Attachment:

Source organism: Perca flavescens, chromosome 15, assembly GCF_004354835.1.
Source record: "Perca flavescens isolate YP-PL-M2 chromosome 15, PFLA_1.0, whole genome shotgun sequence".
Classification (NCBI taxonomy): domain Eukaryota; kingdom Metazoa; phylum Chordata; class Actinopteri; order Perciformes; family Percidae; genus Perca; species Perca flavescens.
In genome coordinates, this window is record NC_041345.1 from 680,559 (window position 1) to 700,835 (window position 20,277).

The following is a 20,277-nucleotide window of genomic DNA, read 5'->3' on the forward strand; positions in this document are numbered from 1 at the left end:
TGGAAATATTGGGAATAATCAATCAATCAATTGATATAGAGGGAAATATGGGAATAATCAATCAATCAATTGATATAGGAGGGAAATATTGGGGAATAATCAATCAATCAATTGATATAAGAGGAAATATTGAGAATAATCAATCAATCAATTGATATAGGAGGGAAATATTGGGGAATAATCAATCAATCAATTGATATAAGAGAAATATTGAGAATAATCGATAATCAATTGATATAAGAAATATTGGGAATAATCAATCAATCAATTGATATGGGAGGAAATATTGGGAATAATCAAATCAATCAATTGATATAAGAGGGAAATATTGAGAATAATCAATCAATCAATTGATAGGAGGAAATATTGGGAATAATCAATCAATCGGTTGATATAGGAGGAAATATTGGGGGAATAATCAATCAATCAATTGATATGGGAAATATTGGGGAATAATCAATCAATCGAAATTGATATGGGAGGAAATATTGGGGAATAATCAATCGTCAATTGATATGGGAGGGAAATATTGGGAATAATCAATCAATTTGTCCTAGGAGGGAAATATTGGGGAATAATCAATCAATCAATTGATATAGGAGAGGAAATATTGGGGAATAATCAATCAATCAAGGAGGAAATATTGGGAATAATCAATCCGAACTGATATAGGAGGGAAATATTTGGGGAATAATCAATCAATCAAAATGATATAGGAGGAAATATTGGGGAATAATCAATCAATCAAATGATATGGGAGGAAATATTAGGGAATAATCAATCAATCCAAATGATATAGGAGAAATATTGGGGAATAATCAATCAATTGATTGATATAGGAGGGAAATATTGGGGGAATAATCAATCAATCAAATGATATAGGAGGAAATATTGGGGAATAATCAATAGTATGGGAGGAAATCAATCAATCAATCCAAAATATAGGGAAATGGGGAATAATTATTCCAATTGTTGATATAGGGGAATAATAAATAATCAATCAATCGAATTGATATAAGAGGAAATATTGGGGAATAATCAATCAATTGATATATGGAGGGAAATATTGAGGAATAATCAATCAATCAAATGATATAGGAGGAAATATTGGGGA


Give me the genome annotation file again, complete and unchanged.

Source organism: Perca flavescens, chromosome 15, assembly GCF_004354835.1.
Source record: "Perca flavescens isolate YP-PL-M2 chromosome 15, PFLA_1.0, whole genome shotgun sequence".
Classification (NCBI taxonomy): domain Eukaryota; kingdom Metazoa; phylum Chordata; class Actinopteri; order Perciformes; family Percidae; genus Perca; species Perca flavescens.
In genome coordinates, this window is record NC_041345.1 from 680,559 (window position 1) to 700,835 (window position 20,277).

The following is a 20,277-nucleotide window of genomic DNA, read 5'->3' on the forward strand; positions in this document are numbered from 1 at the left end:
TGGAAATATTGGGAATAATCAATCAATCAATTGATATAGAGGGAAATATGGGAATAATCAATCAATCAATTGATATAGGAGGGAAATATTGGGGAATAATCAATCAATCAATTGATATAAGAGGAAATATTGAGAATAATCAATCAATCAATTGATATAGGAGGGAAATATTGGGGAATAATCAATCAATCAATTGATATAAGAGAAATATTGAGAATAATCGATAATCAATTGATATAAGAAATATTGGGAATAATCAATCAATCAATTGATATGGGAGGAAATATTGGGAATAATCAAATCAATCAATTGATATAAGAGGGAAATATTGAGAATAATCAATCAATCAATTGATAGGAGGAAATATTGGGAATAATCAATCAATCGGTTGATATAGGAGGAAATATTGGGGGAATAATCAATCAATCAATTGATATGGGAAATATTGGGGAATAATCAATCAATCGAAATTGATATGGGAGGAAATATTGGGGAATAATCAATCGTCAATTGATATGGGAGGGAAATATTGGGAATAATCAATCAATTTGTCCTAGGAGGGAAATATTGGGGAATAATCAATCAATCAATTGATATAGGAGAGGAAATATTGGGGAATAATCAATCAATCAAGGAGGAAATATTGGGAATAATCAATCCGAACTGATATAGGAGGGAAATATTTGGGGAATAATCAATCAATCAAAATGATATAGGAGGAAATATTGGGGAATAATCAATCAATCAAATGATATGGGAGGAAATATTAGGGAATAATCAATCAATCCAAATGATATAGGAGAAATATTGGGGAATAATCAATCAATTGATTGATATAGGAGGGAAATATTGGGGGAATAATCAATCAATCAAATGATATAGGAGGAAATATTGGGGAATAATCAATAGTATGGGAGGAAATCAATCAATCAATCCAAAATATAGGGAAATGGGGAATAATTATTCCAATTGTTGATATAGGGGAATAATAAATAATCAATCAATCGAATTGATATAAGAGGAAATATTGGGGAATAATCAATCAATTGATATATGGAGGGAAATATTGAGGAATAATCAATCAATCAAATGATATAGGAGGAAATATTGGGGA